By Paul Reynolds
World Affairs correspondent, BBC News website
The new chancellor takes charge
The new German Chancellor Angela Merkel is stepping onto the European stage this week with visits to Paris, Brussels and London to try to re-establish a new German voice in European politics.
Next week she takes in Warsaw and in subsequent visits to Washington and Moscow, she will move on to the world scene.
Yet what kind of German voice it will be is unclear. Broadly, Chancellor Merkel is expected to be less close to France, closer (perhaps) to the UK, closer to smaller EU states and less close to Russia.
And certainly she wants to improve ties with Washington. Iraq forced a break in the traditional links with the United States, through which German foreign policy has thrived since World War II.
You can see her priorities from the places she is visiting, and it is all going to be a difficult balancing act, especially as she is tied to a coalition with a party which was against the Iraq war and which earned the disfavour of the Bush administration.
As the Rolling Stones said: "Angie, Angie, where will it lead us from here?"
One answer comes from Ulrike Guerot, Senior Transatlantic Fellow of the German Marshall Fund. She thinks that Angela Merkel will try to put Germany back where it has traditionally been between the US and Europe.
Less of this: Chirac and Schroeder backslapping...
"She will reconnect with the most important parameter of [Christian Democrat] foreign policy, which is that a strong transatlantic tie and a strong Europe are two sides of the same coin. She will, thus, rebalance the relationship between Paris and Washington and put Germany back right in the middle as it has always been," wrote Ms Guerot recently.
The old Franco-German engine is not firing on all cylinders these days and the EU has got too big to be powered by an engine from an earlier era.
So despite the fact that Paris is her first port of call, nobody is expecting a buddy-buddy relationship between this sober daughter of an East German Protestant pastor and the flamboyant Jacques Chirac, who has troubles of his own.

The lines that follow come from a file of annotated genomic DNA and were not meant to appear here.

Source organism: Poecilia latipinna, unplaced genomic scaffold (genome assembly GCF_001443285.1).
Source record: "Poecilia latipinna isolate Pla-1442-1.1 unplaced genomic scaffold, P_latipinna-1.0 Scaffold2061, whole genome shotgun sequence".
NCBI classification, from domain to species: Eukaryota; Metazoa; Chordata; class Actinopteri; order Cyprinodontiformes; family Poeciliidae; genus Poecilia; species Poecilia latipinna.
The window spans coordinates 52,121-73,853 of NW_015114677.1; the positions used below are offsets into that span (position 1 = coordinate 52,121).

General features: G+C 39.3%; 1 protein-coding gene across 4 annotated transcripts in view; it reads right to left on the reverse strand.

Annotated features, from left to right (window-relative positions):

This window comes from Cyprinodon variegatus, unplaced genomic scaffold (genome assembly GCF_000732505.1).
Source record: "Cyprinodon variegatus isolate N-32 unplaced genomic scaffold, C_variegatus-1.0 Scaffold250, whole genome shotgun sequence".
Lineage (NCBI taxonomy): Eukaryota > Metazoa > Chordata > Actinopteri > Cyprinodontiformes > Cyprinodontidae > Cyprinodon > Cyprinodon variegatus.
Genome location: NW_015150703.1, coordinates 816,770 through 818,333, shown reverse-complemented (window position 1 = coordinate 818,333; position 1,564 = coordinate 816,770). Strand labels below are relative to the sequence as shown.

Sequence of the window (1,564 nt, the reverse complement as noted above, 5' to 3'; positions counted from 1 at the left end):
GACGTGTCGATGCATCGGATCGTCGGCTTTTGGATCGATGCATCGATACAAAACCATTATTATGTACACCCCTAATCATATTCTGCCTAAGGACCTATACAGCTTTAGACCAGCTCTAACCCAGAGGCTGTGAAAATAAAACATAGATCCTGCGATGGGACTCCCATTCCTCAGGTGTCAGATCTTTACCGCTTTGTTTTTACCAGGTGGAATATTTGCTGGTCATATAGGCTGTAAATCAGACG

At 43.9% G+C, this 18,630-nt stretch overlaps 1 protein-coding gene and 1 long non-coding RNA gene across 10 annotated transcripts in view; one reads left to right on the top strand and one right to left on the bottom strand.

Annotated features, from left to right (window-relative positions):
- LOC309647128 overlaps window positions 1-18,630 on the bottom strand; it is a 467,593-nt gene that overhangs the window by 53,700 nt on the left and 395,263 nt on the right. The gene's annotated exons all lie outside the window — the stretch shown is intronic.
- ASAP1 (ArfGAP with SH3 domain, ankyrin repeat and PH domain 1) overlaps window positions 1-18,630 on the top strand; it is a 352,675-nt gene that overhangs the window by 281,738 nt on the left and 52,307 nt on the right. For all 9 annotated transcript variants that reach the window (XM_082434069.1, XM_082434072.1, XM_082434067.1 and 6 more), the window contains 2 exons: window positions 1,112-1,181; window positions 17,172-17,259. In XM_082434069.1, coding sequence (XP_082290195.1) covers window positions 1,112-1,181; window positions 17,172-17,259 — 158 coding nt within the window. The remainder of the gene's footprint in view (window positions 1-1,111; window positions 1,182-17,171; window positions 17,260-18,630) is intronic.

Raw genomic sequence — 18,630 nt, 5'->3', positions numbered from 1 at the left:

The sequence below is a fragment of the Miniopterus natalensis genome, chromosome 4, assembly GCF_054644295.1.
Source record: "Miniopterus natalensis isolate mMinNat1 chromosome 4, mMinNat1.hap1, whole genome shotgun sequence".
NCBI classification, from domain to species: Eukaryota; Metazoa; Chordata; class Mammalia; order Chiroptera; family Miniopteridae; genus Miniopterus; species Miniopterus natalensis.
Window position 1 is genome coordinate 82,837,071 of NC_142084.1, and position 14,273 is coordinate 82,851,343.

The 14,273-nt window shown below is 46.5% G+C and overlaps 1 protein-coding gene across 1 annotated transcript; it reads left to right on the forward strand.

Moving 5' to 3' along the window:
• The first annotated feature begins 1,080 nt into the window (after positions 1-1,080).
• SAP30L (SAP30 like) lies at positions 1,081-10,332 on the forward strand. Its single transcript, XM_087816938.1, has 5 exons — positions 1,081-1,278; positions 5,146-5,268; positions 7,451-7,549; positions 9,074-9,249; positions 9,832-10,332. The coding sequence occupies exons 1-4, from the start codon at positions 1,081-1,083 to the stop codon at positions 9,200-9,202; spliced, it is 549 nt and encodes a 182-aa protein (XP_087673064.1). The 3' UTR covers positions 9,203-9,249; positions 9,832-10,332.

Her visit to London opens up a channel to Tony Blair who had virtually closed down communications with Gerhard Schroeder. So relations are bound to improve.
... and more of this: Merkel with President Bush in February
That does not make the UK and Germany into an alliance that could change Europe. Ms Merkel is, for example, against the admission of Turkey to the EU, something Britain strongly favours, though this issue will not in fact be ready for a decision this side of about 10 years.
The new German government does have an opportunity to make its mark on an EU in the doldrums if it could act as a broker in the current impasse over the budgetary framework from 2007 onwards.
If Chancellor Merkel could persuade the French to make some move on agriculture, thereby forcing a British compromise on its rebate, she could emerge as a politician of substance. But she would have to risk French wrath first. Germany is always loath to do that.
It is worth looking at one key figure in her foreign policy team to get clues as to what might come next. He is Christoph Heusgen, who was director of the European Union's foreign policy planning unit under Javier Solana before Ms Merkel plucked him back to Berlin to be her chief foreign policy adviser.
Since the new German Foreign Minister, Frank-Walter Steinmeier, was once chief of staff to the previous chancellor Gerhard Schroeder, Mr Heusgen is expected to have the greater influence by having the chancellor's ear.
Mr Heusgen is seen in Brussels as a firm advocate of the EU acting together in foreign policy.
He himself has dealt with many of the crises on which the EU has worked together - Iran and Sudan to name two.
It will be music to British ears that he favours a possible military role in crises around the world.
"We need to be able to, when it is necessary, involve ourselves militarily," he has said.
Smaller EU nations, especially those in the so-called "New Europe" such as Poland, also like the sound of his comments about involving them. "Germany can accomplish a lot when it includes the others," he told Die Zeit.
The US and Russia
Ms Merkel supported the war in Iraq and even went to Washington to say so just before it started. That will be a plus in her relationship with President Bush. She will not, however, send German troops to Iraq (nor will anyone else these days) though she might agree to training more Iraqi security forces.
Is she a new "Iron Lady"? No doubt the Americans will want to test her 'metal' as soon as possible.
Again, she will try to get German foreign policy back to where it has usually been.
The document outlining the programme for her coalition government says this: "It is essential to have a relationship of trust between the United States and a self-confident Europe that sees itself not as a counterweight but as a partner."
That contrasts with the French concept of the multi-polar world in which Europe does act as a counterweight to the United States.
And if ties to the US improve, ties to Russia and President Putin are likely to be loosened.
For many in Europe, and that probably includes the new chancellor, Russia has been a disappointment and is seen as retiring behind a kind of authoritarian barrier. The best that can be hoped for in the immediate future is the management of relations, not their deep development.